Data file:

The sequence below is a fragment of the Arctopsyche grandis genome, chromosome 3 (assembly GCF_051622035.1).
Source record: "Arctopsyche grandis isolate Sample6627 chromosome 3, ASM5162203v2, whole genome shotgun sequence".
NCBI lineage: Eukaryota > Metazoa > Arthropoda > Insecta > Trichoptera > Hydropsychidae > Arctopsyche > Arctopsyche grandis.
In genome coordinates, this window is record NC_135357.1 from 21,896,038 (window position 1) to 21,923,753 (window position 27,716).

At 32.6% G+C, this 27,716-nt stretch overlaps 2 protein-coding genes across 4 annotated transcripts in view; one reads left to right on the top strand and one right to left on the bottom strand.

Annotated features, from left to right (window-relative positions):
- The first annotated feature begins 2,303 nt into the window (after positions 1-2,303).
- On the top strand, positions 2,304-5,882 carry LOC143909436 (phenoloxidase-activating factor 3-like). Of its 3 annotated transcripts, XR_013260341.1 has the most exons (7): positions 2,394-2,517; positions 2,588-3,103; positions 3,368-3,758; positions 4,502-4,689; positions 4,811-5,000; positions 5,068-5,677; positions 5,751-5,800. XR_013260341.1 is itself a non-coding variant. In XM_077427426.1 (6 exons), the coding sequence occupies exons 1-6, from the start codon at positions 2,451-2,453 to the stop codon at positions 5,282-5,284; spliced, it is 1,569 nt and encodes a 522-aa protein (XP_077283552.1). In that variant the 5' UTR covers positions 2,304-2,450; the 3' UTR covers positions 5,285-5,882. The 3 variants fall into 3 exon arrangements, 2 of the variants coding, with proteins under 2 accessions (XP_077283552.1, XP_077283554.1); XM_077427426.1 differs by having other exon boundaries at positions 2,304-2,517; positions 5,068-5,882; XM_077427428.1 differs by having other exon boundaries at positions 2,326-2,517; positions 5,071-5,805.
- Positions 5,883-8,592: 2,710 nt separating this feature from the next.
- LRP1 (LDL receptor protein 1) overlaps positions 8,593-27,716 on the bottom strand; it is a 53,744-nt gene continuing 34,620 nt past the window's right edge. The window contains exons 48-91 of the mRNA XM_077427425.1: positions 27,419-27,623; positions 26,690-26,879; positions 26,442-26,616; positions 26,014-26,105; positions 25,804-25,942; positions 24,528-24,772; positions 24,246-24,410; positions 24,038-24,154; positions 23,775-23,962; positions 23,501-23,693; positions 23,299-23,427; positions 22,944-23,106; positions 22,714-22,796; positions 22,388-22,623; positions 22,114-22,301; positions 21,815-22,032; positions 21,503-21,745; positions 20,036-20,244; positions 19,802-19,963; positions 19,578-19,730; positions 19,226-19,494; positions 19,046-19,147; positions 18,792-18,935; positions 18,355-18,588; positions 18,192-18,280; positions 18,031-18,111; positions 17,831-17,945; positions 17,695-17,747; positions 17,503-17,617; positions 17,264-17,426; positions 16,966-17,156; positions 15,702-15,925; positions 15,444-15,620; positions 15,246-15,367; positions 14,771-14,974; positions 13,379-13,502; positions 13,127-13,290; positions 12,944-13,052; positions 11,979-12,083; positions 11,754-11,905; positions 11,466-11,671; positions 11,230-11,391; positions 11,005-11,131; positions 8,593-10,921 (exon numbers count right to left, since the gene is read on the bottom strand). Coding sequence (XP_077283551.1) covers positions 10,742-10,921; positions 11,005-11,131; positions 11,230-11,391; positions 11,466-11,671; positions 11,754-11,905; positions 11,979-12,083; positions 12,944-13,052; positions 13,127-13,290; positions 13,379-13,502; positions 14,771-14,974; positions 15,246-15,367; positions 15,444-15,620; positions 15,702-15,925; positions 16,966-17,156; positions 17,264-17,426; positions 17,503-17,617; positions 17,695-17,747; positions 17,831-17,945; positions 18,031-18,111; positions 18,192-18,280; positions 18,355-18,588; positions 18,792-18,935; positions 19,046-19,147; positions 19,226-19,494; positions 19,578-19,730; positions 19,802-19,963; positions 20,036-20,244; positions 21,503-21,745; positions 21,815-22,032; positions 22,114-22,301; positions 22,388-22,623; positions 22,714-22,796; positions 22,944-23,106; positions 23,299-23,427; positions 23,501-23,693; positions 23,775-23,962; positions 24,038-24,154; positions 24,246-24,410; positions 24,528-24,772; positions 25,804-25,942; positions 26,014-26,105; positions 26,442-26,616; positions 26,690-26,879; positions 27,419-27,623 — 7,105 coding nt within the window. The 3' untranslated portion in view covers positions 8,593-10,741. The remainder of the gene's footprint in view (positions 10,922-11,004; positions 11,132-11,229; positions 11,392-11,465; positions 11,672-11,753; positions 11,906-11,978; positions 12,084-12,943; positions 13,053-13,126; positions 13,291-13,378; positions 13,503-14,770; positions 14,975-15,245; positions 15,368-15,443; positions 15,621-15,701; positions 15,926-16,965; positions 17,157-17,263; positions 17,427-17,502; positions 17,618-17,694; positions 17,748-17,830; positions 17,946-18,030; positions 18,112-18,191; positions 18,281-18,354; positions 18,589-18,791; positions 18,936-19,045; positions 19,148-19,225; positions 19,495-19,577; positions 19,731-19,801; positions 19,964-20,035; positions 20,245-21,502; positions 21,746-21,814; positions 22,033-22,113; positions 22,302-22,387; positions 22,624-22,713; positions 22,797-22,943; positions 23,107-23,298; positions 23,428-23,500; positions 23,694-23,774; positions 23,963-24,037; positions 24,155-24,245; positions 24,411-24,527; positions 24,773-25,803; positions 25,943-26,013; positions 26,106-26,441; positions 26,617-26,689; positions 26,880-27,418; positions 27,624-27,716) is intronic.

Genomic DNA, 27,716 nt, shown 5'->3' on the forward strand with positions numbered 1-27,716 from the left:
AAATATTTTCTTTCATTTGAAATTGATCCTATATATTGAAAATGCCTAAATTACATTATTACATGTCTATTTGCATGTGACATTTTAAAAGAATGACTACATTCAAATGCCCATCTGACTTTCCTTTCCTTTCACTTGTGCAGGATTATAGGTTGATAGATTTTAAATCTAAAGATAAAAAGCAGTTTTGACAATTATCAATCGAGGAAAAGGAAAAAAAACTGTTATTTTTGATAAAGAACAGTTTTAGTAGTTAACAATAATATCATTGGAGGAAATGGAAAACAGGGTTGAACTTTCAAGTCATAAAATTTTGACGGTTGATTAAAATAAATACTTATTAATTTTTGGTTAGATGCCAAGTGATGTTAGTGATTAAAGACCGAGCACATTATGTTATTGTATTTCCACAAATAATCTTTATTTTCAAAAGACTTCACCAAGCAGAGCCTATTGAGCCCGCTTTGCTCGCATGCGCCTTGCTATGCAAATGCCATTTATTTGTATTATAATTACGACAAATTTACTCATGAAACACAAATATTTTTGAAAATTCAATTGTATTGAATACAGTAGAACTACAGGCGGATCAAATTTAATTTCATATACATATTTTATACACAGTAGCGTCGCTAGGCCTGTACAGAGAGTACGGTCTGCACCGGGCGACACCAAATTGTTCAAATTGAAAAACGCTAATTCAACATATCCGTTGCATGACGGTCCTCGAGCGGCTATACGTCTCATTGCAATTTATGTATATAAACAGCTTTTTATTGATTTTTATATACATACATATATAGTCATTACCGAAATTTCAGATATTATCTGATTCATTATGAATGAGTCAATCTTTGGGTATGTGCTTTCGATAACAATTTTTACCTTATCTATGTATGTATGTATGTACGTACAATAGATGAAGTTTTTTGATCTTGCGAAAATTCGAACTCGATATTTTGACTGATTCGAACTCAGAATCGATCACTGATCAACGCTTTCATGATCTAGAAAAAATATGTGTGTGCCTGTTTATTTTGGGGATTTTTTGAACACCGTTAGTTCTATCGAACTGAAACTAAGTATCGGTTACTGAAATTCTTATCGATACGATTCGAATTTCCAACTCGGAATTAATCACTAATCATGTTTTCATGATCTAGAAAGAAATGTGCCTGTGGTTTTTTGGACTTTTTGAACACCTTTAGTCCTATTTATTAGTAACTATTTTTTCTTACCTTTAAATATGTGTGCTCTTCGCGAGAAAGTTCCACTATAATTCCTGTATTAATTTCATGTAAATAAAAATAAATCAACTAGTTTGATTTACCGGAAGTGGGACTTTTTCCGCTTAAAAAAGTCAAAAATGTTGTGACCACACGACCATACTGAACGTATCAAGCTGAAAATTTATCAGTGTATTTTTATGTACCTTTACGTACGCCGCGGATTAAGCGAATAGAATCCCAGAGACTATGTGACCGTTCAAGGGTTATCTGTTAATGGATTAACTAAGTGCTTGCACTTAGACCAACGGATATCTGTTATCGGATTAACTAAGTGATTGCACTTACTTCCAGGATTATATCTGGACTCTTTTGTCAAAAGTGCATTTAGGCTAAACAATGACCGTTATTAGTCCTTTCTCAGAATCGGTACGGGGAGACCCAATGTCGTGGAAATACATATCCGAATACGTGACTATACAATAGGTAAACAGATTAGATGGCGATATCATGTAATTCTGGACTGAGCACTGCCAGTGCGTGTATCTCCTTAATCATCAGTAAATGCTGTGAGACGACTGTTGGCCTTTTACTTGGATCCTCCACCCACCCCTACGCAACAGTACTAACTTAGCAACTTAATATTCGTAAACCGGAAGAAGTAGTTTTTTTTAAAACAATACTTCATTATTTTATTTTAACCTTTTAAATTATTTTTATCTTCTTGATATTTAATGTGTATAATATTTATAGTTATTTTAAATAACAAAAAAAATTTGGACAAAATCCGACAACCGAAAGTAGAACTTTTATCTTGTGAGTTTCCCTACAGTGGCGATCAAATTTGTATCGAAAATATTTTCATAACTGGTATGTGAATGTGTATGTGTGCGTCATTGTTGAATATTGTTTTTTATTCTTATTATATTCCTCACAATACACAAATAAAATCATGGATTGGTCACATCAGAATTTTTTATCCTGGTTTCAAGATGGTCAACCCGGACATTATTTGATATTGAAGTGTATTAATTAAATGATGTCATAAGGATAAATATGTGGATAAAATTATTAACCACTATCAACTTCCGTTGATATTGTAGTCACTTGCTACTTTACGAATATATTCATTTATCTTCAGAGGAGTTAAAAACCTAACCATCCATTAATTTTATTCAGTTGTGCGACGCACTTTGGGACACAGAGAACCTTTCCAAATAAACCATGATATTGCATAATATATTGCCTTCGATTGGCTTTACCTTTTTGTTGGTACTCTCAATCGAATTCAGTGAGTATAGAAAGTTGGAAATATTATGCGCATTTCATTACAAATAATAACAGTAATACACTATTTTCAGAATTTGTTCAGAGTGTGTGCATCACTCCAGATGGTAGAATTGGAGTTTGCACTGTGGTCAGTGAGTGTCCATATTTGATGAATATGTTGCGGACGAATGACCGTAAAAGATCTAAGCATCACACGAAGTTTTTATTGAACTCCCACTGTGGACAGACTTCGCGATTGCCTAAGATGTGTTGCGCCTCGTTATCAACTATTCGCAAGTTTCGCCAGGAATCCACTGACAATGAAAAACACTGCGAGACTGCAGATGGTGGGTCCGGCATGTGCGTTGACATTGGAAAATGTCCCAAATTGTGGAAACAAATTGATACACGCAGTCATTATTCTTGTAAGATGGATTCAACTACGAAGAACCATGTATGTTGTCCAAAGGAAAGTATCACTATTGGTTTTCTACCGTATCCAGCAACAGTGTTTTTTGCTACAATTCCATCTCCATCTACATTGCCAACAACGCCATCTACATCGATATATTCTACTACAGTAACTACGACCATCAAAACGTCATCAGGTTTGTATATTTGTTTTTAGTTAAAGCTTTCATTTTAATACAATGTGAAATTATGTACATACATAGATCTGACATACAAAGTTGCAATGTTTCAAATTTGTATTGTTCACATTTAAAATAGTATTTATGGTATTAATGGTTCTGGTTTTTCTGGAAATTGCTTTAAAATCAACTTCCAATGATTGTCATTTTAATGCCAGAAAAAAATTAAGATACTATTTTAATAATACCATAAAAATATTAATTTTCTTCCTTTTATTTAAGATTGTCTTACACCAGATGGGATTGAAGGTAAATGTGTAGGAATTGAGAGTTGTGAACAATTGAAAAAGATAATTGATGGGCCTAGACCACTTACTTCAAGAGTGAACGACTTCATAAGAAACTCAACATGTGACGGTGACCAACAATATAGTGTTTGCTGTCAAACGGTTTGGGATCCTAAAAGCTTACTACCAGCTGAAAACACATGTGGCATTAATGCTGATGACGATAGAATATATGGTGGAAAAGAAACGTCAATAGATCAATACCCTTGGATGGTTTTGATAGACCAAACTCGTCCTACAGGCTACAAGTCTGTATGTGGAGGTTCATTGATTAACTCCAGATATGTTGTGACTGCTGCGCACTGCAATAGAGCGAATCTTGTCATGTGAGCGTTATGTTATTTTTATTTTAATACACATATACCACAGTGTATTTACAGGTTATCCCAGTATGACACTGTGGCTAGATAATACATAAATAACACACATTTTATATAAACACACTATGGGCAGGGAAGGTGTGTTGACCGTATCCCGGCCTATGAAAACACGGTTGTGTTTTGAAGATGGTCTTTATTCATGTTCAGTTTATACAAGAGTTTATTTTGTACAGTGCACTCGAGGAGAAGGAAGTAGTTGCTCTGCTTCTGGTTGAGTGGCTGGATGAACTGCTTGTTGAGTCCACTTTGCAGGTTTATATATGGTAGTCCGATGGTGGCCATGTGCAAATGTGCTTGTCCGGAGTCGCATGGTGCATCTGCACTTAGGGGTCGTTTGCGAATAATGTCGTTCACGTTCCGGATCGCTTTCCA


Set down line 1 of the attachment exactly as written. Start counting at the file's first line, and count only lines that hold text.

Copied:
The sequence below is a fragment of the Arctopsyche grandis genome, chromosome 3 (assembly GCF_051622035.1).